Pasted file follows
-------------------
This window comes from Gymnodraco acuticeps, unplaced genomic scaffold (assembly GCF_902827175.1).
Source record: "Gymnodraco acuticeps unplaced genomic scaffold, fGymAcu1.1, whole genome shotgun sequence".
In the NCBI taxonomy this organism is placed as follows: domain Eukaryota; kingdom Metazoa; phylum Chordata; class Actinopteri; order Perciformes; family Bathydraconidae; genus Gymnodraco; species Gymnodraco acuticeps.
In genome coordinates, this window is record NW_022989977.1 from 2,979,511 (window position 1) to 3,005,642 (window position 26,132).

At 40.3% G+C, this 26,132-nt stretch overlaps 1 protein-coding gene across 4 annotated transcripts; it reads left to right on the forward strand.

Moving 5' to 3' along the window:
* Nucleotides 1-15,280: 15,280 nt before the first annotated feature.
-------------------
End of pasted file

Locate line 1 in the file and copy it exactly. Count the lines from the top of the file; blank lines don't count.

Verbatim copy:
This window comes from Gymnodraco acuticeps, unplaced genomic scaffold (assembly GCF_902827175.1).